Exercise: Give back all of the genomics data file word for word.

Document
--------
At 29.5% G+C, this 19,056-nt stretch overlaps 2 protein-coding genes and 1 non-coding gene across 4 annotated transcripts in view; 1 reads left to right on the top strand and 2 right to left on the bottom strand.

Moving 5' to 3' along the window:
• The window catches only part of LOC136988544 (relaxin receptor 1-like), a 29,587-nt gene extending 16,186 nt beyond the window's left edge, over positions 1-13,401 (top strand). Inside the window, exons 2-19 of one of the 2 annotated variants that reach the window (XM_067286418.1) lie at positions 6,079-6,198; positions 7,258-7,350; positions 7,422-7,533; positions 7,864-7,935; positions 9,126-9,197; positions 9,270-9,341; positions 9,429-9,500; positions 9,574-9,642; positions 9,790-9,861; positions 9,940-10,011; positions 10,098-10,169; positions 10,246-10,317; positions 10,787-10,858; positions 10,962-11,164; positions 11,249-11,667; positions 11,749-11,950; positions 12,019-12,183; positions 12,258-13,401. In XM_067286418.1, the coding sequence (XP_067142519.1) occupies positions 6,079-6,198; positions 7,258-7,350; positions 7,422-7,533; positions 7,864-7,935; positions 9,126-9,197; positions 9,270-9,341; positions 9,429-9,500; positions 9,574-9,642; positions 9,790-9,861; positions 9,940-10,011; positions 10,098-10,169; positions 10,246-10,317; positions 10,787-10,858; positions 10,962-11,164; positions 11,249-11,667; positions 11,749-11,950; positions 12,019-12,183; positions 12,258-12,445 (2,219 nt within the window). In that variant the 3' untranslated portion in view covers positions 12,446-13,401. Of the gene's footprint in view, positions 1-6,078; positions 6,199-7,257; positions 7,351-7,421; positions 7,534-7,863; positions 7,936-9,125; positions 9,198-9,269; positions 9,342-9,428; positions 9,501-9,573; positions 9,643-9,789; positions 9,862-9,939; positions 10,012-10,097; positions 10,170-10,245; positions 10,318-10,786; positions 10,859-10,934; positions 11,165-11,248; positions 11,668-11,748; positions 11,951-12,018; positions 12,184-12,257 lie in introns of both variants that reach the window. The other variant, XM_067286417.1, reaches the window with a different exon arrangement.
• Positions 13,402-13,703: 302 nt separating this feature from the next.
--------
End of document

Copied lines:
At 29.5% G+C, this 19,056-nt stretch overlaps 2 protein-coding genes and 1 non-coding gene across 4 annotated transcripts in view; 1 reads left to right on the top strand and 2 right to left on the bottom strand.

Moving 5' to 3' along the window:
• The window catches only part of LOC136988544 (relaxin receptor 1-like), a 29,587-nt gene extending 16,186 nt beyond the window's left edge, over positions 1-13,401 (top strand). Inside the window, exons 2-19 of one of the 2 annotated variants that reach the window (XM_067286418.1) lie at positions 6,079-6,198; positions 7,258-7,350; positions 7,422-7,533; positions 7,864-7,935; positions 9,126-9,197; positions 9,270-9,341; positions 9,429-9,500; positions 9,574-9,642; positions 9,790-9,861; positions 9,940-10,011; positions 10,098-10,169; positions 10,246-10,317; positions 10,787-10,858; positions 10,962-11,164; positions 11,249-11,667; positions 11,749-11,950; positions 12,019-12,183; positions 12,258-13,401. In XM_067286418.1, the coding sequence (XP_067142519.1) occupies positions 6,079-6,198; positions 7,258-7,350; positions 7,422-7,533; positions 7,864-7,935; positions 9,126-9,197; positions 9,270-9,341; positions 9,429-9,500; positions 9,574-9,642; positions 9,790-9,861; positions 9,940-10,011; positions 10,098-10,169; positions 10,246-10,317; positions 10,787-10,858; positions 10,962-11,164; positions 11,249-11,667; positions 11,749-11,950; positions 12,019-12,183; positions 12,258-12,445 (2,219 nt within the window). In that variant the 3' untranslated portion in view covers positions 12,446-13,401. Of the gene's footprint in view, positions 1-6,078; positions 6,199-7,257; positions 7,351-7,421; positions 7,534-7,863; positions 7,936-9,125; positions 9,198-9,269; positions 9,342-9,428; positions 9,501-9,573; positions 9,643-9,789; positions 9,862-9,939; positions 10,012-10,097; positions 10,170-10,245; positions 10,318-10,786; positions 10,859-10,934; positions 11,165-11,248; positions 11,668-11,748; positions 11,951-12,018; positions 12,184-12,257 lie in introns of both variants that reach the window. The other variant, XM_067286417.1, reaches the window with a different exon arrangement.
• Positions 13,402-13,703: 302 nt separating this feature from the next.